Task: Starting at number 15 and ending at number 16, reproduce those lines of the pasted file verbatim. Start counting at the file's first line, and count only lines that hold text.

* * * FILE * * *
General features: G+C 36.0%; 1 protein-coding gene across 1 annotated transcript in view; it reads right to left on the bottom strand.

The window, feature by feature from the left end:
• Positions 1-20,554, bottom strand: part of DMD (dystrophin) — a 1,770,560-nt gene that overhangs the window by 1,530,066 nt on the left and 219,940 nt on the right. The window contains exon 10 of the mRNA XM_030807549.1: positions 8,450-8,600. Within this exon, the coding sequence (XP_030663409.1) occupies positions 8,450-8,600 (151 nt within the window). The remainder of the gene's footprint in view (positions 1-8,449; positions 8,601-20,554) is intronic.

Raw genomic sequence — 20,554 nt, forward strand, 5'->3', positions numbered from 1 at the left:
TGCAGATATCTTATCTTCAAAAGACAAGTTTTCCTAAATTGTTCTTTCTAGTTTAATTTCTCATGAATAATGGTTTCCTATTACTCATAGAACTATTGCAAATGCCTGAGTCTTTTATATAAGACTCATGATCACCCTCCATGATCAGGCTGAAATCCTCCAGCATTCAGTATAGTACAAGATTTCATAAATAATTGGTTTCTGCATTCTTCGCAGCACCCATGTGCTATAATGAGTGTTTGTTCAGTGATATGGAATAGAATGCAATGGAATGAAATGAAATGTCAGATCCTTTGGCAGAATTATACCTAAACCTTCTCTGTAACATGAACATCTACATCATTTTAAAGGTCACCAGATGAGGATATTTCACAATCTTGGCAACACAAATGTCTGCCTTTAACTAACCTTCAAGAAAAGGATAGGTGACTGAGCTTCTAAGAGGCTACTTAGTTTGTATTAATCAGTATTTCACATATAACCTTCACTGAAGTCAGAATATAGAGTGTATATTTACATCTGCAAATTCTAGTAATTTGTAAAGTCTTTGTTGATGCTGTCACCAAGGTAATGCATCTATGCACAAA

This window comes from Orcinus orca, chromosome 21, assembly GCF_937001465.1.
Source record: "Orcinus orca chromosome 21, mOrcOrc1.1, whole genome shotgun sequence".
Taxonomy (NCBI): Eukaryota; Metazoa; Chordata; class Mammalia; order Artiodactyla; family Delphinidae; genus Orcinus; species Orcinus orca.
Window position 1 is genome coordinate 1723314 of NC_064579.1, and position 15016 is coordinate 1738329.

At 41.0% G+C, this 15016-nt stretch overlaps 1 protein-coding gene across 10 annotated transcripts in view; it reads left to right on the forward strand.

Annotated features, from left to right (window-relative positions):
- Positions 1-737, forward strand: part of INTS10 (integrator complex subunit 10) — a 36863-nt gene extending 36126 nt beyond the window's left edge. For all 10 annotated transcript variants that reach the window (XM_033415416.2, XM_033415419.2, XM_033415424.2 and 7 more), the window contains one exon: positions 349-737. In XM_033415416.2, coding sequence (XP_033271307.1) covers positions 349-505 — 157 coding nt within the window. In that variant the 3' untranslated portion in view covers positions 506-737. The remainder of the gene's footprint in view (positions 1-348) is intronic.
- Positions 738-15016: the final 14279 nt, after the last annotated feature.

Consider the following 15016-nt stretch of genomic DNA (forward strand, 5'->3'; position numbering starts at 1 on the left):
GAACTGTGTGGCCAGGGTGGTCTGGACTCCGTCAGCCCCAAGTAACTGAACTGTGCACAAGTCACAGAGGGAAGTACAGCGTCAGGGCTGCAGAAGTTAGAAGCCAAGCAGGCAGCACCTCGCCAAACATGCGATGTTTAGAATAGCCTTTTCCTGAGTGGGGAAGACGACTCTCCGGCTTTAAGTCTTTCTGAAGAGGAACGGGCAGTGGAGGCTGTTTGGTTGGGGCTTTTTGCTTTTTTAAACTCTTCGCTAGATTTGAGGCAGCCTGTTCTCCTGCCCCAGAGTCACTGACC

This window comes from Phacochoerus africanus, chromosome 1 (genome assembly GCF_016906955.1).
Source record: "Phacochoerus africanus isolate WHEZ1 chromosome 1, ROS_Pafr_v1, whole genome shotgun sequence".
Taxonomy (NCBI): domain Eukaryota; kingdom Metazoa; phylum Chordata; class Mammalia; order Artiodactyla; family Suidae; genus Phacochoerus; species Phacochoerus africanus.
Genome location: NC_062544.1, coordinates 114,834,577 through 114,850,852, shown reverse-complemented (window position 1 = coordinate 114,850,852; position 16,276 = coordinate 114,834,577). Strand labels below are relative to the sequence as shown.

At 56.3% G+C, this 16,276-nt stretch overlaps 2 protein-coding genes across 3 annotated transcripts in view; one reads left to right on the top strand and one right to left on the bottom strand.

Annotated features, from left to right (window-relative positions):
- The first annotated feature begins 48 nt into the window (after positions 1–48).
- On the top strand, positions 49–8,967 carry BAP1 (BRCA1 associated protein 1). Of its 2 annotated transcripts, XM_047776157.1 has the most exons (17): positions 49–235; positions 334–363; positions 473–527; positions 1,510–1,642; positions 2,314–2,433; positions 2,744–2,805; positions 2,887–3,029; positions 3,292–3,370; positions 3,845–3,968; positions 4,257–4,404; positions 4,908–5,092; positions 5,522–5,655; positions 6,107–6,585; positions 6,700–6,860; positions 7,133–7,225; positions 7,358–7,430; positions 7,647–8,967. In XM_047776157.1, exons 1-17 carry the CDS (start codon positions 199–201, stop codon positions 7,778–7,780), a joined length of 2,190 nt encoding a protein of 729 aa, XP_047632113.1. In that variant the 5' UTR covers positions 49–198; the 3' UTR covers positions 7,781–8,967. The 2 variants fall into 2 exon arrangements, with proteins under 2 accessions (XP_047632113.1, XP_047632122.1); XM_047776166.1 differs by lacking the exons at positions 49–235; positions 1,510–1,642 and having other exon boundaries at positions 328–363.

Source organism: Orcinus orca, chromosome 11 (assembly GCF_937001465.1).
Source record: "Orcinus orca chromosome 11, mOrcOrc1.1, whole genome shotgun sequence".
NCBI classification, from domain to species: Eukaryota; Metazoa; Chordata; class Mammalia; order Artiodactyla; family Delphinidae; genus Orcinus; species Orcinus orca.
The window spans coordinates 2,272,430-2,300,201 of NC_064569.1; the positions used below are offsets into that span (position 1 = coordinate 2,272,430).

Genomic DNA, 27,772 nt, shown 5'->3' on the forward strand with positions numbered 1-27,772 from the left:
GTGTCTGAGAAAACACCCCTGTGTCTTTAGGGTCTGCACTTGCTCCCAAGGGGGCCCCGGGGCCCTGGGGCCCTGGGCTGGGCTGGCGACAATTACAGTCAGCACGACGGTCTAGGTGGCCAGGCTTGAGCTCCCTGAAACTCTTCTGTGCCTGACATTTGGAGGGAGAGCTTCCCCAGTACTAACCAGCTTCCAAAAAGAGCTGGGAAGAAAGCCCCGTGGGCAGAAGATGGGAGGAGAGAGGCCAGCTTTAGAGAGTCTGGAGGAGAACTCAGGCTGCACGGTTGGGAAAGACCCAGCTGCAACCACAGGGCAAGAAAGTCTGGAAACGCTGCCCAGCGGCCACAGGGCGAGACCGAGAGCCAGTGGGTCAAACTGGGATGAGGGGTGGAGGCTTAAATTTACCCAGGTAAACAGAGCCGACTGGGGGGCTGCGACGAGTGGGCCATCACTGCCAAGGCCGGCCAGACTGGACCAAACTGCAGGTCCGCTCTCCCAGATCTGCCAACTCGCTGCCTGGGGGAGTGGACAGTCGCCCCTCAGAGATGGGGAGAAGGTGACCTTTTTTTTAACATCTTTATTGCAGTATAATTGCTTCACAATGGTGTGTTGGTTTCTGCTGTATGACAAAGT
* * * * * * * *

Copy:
GAACTGTGTGGCCAGGGTGGTCTGGACTCCGTCAGCCCCAAGTAACTGAACTGTGCACAAGTCACAGAGGGAAGTACAGCGTCAGGGCTGCAGAAGTTAGAAGCCAAGCAGGCAGCACCTCGCCAAACATGCGATGTTTAGAATAGCCTTTTCCTGAGTGGGGAAGACGACTCTCCGGCTTTAAGTCTTTCTGAAGAGGAACGGGCAGTGGAGGCTGTTTGGTTGGGGCTTTTTGCTTTTTTAAACTCTTCGCTAGATTTGAGGCAGCCTGTTCTCCTGCCCCAGAGTCACTGACC

This window comes from Phacochoerus africanus, chromosome 1 (genome assembly GCF_016906955.1).